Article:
Teachers Bridge Gap Between Education, Science
By Margaret Warker
Three lucky teachers traveled from across the country to tour NIH in April, meeting with Dr. Ruth Kirschstein, NIH acting director, and learning about cutting edge research. The three won the trip at a recent national seminar sponsored by the Office of Science Education to train teachers in using a new series of NIH curriculum supplements. The series is designed to improve science literacy and foster students' interest in science in grades kindergarten through 12.
The 3-day trip was sponsored by NCI, NHGRI, and NIAID the institutes that cooperated with OSE to produce the first three supplements, entitled Cell Biology and Cancer, Human Genetic Variation, and Emerging and Re-Emerging Infectious Diseases. The trip winners were Kathleen Gabric, biology teacher at Hinsdale Central High School, Ill.; Marjorie King, K-12 science consultant at Jefferson Parish Public School System, La.; and Paul C. King, science teacher at Randolph High School, Mass.
Escorted by Dr. Bruce Fuchs, OSE director, the teachers witnessed science and technology working hand-in-hand. They learned about laser capture microdissection at NCI, patterns of gene activity in cells at NHGRI, and malaria transmission research at NIAID. They also talked with staff at the White House and in the office of Rep. Constance Morella (R-Md.) to express their concerns about such topics as pending legislation that could redirect Eisenhower Funds for professional development now earmarked for science and math teachers.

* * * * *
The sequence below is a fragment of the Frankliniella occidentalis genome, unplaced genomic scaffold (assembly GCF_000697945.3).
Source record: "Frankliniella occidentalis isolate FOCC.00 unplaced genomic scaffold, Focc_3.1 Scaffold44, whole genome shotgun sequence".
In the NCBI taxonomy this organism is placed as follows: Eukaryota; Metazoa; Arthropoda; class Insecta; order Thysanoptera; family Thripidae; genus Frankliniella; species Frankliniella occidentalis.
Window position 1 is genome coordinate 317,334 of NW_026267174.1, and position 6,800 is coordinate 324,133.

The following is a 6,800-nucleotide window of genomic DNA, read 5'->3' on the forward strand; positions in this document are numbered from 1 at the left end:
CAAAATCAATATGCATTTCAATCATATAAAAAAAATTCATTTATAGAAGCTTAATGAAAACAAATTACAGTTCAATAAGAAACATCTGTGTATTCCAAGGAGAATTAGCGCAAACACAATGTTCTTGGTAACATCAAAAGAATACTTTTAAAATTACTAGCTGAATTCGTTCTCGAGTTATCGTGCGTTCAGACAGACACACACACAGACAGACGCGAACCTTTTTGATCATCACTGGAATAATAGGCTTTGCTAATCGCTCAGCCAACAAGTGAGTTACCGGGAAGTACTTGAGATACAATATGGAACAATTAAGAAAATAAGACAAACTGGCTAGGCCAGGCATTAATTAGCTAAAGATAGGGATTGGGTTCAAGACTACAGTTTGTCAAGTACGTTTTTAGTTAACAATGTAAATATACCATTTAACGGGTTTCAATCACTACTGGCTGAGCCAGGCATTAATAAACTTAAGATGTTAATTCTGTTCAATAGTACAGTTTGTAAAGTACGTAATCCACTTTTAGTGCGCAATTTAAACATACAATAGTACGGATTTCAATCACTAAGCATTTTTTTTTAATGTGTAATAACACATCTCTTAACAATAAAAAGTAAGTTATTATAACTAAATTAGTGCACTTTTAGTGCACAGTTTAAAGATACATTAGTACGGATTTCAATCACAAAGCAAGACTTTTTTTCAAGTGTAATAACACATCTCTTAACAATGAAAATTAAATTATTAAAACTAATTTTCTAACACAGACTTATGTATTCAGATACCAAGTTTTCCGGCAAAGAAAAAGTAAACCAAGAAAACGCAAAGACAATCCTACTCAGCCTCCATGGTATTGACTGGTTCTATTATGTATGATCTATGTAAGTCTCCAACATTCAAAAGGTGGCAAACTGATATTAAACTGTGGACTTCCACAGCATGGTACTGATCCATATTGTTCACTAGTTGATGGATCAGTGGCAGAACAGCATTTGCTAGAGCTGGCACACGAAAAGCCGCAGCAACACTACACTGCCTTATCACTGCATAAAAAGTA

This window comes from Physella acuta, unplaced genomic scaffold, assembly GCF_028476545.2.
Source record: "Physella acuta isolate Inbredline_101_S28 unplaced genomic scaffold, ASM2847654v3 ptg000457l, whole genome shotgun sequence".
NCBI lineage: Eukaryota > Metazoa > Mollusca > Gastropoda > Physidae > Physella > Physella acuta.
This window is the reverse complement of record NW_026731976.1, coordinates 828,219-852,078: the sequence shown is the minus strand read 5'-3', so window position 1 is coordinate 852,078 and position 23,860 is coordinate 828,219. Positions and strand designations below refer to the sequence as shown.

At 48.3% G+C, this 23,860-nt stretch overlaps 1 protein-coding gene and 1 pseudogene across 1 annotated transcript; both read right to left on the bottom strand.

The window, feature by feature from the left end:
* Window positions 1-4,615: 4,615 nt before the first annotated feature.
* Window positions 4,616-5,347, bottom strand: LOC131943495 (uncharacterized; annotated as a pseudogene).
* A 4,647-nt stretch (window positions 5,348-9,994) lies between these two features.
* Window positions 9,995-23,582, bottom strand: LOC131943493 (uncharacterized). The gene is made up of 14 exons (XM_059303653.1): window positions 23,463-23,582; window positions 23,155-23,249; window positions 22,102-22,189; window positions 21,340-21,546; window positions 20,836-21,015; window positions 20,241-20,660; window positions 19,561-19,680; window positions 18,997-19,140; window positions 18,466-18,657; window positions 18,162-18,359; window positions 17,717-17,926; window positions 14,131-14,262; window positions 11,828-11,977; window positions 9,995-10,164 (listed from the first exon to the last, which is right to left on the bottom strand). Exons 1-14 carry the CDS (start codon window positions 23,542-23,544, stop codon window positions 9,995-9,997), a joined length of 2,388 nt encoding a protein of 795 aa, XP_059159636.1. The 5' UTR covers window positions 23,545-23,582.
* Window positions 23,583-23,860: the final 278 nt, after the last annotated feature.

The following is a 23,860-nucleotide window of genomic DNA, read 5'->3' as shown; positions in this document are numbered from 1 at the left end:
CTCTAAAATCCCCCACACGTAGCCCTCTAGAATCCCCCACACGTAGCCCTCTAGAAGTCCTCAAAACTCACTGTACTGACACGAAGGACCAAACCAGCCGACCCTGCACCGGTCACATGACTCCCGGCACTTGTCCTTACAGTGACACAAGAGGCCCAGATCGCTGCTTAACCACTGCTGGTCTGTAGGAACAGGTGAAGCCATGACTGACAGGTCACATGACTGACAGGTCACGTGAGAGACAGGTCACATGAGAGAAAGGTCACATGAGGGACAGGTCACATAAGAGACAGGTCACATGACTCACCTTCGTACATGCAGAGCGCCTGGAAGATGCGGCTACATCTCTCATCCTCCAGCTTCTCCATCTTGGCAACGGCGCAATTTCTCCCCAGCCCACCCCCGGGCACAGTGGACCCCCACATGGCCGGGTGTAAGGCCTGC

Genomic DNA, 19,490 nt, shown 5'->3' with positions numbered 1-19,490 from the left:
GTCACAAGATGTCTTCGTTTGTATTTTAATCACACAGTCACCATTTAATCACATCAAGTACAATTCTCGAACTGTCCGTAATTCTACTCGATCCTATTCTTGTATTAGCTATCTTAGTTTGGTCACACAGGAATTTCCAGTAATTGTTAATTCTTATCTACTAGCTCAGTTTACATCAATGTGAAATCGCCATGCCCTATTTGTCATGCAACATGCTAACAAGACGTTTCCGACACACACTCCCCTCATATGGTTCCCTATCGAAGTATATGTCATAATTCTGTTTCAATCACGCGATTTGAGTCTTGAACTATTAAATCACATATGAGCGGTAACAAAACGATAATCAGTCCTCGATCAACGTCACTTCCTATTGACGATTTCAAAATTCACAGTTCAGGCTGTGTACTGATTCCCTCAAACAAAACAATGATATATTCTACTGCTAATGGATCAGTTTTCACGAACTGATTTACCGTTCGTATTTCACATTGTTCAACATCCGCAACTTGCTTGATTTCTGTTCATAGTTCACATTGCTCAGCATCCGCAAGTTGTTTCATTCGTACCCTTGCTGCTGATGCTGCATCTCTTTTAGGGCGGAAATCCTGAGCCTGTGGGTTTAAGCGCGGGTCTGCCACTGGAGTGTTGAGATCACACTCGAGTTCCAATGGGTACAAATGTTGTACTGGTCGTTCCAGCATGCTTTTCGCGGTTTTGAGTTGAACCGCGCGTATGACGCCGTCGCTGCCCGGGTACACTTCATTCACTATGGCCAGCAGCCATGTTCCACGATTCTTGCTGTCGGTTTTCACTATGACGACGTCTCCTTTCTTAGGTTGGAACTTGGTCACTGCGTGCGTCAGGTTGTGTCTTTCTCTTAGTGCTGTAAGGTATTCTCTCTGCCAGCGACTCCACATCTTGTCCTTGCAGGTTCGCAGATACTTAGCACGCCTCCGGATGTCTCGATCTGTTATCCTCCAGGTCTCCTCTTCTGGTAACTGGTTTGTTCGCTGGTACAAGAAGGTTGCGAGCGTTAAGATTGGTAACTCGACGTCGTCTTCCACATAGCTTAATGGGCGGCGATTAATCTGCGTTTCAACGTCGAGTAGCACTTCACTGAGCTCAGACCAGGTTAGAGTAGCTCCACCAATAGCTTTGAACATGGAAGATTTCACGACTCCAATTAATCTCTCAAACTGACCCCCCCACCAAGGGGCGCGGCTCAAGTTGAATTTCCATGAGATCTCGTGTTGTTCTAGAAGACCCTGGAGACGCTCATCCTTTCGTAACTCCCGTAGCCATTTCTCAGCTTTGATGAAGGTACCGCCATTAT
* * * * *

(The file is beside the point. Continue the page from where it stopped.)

Paul King said, "The trip gave us a rare opportunity to meet with scientists working in the field and observe research in action. We came away with a dynamite series of teaching materials the new curriculum supplements and the excitement of a connection and a collaboration between teachers and scientists, between education and science in action."
Marjorie King added, "We bridged the gap between what goes on in the classroom and what goes on in the scientific world. The supplements facilitate that process. They are very, very good."
Gabric concluded, "Trips like this keep us excited about teaching and give us ideas for bringing new elements into the classroom. Next year my students may be doing DNA fingerprinting."
The first three supplements and accompanying CD-ROMs in the series were developed by Biological Sciences Curriculum Study of Colorado Springs, and Videodiscovery, Inc. of Seattle. For more information on forthcoming supplements, visit the OSE web site at http://science-education.nih.gov/supplements.
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